140 Advance Point 

Maitland, FL 32751

(321) 316-4860



Because we care for our students, ourselves, and our community, we thought it would be useful to share some resources. During times of uncertainty, our students might be hearing things that bring about fear and worry. Please remember that our children are looking to us for reassurance and cues about how to react and respond. It is with that in mind that we hope these resources provide some helpful strategies.

Creating open and safe spaces for communication between adults and children is key. We are models for showing our ability to stay resilient, calm, and positive. 

Many of the suggestions that follow are good practices in general, and might also serve to strengthen bonds in your family. Many of the suggestions below are from this article by a mental health professional in Singapore.

  • Turn off screens for several hours a day to engage in exercise, reading, walking outdoors, or other hobbies (singing and dancing work well too!).
  • Increase your connection with loved ones by spending time together and expressing affection.
  • Engage in activities that develop our equanimity (calmness and composure, especially in a difficult situation), such as yoga, mindfulness, and meditation.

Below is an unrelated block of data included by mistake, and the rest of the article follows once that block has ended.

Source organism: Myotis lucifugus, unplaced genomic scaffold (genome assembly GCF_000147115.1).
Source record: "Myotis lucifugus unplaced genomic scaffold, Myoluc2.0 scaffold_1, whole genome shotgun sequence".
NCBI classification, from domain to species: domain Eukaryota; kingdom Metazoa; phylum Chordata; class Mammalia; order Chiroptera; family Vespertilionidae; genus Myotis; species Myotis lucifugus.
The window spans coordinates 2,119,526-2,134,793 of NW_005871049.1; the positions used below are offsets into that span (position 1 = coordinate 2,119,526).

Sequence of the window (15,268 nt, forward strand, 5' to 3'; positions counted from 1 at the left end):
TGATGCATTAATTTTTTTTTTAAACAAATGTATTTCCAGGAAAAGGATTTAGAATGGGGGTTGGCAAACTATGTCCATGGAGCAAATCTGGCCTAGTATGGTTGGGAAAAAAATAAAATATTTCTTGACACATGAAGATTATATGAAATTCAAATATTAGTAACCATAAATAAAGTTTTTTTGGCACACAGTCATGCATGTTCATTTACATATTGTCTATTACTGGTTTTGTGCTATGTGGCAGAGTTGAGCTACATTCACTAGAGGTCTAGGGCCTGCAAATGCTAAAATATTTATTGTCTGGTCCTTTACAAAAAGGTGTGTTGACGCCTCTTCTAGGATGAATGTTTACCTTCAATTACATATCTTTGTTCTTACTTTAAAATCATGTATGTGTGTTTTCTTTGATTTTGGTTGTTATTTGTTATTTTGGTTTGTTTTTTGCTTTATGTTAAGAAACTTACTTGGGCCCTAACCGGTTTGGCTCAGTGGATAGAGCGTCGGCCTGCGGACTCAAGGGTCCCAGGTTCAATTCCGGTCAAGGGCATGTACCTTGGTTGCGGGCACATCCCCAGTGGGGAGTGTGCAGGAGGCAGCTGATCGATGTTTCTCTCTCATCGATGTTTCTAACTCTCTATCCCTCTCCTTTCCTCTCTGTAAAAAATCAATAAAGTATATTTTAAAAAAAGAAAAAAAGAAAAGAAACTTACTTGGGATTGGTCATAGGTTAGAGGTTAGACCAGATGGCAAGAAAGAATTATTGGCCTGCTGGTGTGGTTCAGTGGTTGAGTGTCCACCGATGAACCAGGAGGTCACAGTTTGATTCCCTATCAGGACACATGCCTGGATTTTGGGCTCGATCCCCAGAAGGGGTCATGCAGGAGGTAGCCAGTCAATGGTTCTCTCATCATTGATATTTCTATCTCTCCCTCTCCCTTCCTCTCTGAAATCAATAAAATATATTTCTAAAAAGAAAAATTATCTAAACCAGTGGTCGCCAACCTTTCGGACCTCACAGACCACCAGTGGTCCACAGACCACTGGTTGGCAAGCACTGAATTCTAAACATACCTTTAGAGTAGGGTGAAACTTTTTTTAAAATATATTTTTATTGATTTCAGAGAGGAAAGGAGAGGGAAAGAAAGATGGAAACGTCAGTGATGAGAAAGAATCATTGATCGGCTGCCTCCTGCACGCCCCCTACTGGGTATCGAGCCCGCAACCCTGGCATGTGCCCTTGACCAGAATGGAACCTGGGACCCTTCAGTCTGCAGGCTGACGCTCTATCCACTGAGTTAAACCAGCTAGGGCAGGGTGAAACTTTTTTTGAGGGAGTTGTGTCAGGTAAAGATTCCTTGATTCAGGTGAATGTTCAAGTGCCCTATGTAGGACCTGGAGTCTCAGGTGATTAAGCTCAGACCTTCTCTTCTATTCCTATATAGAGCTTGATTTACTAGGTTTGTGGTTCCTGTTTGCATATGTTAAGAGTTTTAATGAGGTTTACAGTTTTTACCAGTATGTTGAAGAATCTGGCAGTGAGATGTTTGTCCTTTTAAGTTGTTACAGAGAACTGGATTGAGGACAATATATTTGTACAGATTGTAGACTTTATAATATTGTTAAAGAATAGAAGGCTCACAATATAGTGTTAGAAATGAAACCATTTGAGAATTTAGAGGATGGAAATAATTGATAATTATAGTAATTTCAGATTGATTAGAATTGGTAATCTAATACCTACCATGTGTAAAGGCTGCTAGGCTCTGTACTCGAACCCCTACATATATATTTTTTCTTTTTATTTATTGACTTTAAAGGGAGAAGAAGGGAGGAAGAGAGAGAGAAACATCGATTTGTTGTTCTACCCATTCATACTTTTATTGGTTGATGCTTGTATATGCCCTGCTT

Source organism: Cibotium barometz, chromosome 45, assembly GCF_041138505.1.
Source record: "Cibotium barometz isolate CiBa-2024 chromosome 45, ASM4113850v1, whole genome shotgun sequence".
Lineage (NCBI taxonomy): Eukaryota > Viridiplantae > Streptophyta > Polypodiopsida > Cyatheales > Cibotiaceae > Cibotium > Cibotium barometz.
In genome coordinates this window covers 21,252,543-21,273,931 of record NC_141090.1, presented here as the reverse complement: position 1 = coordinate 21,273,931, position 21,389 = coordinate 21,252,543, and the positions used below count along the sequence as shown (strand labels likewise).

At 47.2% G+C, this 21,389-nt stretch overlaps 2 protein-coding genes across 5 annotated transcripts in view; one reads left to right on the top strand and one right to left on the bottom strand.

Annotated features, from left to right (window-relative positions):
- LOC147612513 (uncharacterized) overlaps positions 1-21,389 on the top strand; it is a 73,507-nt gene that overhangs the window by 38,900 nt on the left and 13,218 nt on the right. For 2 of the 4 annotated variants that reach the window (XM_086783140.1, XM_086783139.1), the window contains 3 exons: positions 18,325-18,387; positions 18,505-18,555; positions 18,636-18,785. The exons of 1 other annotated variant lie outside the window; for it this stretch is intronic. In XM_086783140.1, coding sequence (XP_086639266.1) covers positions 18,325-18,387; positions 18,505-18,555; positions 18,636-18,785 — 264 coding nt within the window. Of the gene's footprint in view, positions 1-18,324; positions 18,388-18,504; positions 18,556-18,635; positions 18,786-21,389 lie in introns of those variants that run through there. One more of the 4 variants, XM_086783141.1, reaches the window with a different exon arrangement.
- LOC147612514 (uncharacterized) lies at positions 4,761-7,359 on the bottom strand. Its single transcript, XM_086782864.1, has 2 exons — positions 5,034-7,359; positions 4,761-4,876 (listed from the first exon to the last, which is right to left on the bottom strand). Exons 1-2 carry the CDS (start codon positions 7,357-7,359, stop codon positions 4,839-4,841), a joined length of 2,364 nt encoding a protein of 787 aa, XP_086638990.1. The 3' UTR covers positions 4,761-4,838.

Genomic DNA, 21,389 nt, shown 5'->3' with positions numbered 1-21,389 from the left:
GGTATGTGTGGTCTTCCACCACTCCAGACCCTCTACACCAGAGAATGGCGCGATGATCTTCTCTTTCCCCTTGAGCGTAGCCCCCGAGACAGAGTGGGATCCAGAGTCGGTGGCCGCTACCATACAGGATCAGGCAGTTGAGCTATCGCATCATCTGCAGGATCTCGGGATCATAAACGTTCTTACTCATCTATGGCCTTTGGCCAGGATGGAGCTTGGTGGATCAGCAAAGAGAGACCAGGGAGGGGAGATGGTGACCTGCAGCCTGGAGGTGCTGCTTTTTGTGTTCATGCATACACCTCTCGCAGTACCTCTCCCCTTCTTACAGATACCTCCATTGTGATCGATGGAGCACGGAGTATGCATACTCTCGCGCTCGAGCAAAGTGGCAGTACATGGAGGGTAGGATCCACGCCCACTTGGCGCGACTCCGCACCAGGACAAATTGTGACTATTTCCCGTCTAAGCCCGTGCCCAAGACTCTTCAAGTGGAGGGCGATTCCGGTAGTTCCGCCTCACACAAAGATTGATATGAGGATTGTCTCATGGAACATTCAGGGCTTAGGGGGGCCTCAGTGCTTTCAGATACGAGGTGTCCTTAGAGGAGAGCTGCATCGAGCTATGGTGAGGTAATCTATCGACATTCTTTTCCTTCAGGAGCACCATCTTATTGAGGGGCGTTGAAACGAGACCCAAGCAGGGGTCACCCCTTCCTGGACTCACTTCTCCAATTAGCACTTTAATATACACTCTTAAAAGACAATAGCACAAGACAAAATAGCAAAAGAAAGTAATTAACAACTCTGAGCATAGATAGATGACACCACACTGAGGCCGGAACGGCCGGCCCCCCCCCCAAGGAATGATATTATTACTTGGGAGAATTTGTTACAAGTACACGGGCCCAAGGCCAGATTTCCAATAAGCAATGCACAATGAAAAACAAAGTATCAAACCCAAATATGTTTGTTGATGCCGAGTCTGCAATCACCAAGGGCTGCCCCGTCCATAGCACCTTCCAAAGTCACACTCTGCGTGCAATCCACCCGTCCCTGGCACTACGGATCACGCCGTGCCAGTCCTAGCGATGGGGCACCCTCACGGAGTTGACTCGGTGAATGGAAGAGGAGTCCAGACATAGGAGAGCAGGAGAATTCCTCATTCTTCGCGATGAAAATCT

• Assert control where it will be useful such as routinizing new social patterns of washing hands, keeping hands from touching our faces and keeping a measured distance from others when possible.
  • Identify what can be controlled and implement measures to control them. Identify things that can’t be controlled and let those things go. 


Avoiding Stigma

Our words matter, and so it is important to be aware of how COVID-19 is explained to children to avoid any person/group being blamed. Communicate that if someone has a fever or cough, or is from an affected area or region, it does not mean this person definitely has COVID-19. 

This document from
Unicef and WHO has some useful “Dos and Don’ts” regarding language. Use clear language that builds trust and creates empathy. For most people, this is a disease that can be overcome, so avoiding terms like “plague” and “apocalypse” is useful. Instead, talk about the practical measures we can take to keep ourselves, our loved ones, and vulnerable communities safe. For example, DO talk about people “acquiring” or “contracting” COVID-19. Don’t talk about people “transmitting COVID-19” “infecting others” or “spreading the virus” as it implies intentional transmission and assigns blame. 

Here are some resources and helpful links referenced above

International School Counseling Association Resources for Parents

CDC Share the Facts, Stop Fear

How to Talk to Your Anxious Child

Avoiding Social Stigma Associated with COVID-19